To confirm that electroporated T cells had been genetically modified at the intended ZFN target sites (TCR α or β loci), a surveyor nuclease assay was performed using specific oligonucleotide primers flanking target sites within TRAC, TRBC1, or TRBC2. CEL I nuclease digestion products, representative of genetic changes induced by the ZFNs, were present only after electrotransfer of the TCR-specific ZFN pairs and the percentage disruption assessed by densitometry correlated with loss of cell surface CD3ϵ expression (Figure 2C). These experiments in primary T cells confirmed that ZFNs designed to target TRAC or TRBC lead to permanent disruption of αβTCR expression, as assessed by the CEL I–mediated surveyor nuclease assay and confirmed by flow cytometry analysis of CD3ϵ.
Enrichment of TCRneg T cells
For future clinical applications, rapid and robust methods for isolating sources of a TCR-disrupted population will be needed. To address this issue, we enriched the TCR/CD3neg population by negative selection using paramagnetic beads and a depletion column. With a single depletion step, we enriched the CD3ϵneg population to more than 93% (Figure 3A). A CD3ϵneg population could not be enriched from control T cells that were not genetically edited with ZFNs. Back-to-back CD3-depletion resulted in > 99% enrichment without skewing the CD4+ or CD8+ T-cell subsets (Figure 3B). The depletion of CD3+ T cells will also deplete remaining γδTCR+ T cells. A flow cytometry analysis of TCR Vβ repertoire in enriched TCRneg T cells validated the elimination of TCRβ expression from the T-cell surface (Figure 3C). This degree of depletion is clinically appealing as the loss of TCR on donor-derived T cells will prevent GVHD in human leukocyte Ag (HLA)–disparate recipients.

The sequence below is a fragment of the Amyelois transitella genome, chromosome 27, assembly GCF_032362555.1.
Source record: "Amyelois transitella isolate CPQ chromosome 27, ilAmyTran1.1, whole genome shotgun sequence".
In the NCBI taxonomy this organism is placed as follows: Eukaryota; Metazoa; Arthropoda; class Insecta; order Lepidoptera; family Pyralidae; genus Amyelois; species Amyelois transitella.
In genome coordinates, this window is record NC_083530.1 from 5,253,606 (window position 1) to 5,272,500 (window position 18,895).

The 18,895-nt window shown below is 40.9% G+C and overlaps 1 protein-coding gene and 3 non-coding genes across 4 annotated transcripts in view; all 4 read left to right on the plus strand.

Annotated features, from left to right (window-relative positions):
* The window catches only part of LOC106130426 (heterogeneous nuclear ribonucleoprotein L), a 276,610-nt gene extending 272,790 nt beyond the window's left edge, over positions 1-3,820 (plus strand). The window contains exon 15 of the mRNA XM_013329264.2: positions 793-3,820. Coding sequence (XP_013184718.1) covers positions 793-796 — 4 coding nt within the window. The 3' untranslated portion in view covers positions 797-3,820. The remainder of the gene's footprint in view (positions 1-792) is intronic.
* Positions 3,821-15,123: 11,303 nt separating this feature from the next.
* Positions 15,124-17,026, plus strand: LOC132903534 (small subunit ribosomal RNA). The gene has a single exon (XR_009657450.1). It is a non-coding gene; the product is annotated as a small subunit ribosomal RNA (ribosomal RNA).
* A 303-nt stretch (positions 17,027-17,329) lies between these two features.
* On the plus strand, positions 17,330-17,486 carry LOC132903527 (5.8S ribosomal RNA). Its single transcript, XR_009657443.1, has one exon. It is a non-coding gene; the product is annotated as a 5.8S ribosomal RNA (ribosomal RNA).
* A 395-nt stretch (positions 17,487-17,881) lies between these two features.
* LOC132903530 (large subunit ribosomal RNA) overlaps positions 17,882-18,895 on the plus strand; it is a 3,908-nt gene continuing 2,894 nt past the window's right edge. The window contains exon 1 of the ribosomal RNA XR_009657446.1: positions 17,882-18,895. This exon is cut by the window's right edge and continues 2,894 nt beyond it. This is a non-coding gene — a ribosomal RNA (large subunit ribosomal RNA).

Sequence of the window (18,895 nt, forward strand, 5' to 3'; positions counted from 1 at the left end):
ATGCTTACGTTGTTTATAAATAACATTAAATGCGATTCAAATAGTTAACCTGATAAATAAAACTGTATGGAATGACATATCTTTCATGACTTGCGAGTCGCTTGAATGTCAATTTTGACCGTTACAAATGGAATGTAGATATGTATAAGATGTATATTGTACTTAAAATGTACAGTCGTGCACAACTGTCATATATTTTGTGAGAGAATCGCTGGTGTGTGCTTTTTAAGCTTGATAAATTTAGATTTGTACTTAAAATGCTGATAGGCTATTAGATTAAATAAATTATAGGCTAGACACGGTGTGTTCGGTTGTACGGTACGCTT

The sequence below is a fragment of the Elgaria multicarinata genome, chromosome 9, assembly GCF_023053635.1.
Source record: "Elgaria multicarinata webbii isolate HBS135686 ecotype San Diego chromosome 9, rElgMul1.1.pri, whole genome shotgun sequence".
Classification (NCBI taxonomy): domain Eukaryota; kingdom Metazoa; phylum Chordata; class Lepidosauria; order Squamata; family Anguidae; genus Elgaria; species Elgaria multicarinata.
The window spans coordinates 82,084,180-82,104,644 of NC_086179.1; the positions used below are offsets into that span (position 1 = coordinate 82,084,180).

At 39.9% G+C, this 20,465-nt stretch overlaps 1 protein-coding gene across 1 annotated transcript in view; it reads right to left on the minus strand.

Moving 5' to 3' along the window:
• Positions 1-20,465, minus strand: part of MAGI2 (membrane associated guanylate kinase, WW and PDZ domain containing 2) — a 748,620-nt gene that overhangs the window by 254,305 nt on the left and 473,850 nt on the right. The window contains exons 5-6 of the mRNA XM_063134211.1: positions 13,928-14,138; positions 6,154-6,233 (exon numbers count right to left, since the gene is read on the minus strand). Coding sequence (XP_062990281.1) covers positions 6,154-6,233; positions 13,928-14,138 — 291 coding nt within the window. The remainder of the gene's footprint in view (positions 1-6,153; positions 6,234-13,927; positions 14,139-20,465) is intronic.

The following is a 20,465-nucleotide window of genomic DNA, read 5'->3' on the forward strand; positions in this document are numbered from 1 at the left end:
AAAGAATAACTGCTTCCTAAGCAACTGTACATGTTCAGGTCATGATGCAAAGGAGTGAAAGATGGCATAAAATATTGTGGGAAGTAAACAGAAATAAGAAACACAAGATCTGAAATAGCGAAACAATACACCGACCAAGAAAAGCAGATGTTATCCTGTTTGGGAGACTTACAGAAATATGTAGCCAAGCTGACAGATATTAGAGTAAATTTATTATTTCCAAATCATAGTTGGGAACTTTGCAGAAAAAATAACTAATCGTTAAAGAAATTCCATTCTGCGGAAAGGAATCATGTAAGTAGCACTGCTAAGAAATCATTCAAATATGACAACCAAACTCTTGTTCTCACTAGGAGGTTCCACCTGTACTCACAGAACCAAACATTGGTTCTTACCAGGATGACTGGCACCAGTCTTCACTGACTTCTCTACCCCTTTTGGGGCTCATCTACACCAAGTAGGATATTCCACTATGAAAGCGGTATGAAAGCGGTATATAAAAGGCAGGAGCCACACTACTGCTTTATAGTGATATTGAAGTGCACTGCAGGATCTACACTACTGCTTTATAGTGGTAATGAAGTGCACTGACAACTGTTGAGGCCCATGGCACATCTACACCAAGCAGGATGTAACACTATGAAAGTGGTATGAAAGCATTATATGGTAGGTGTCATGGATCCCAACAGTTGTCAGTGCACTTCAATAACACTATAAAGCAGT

Generation of TCRnegCAR+ T cells by ZFNs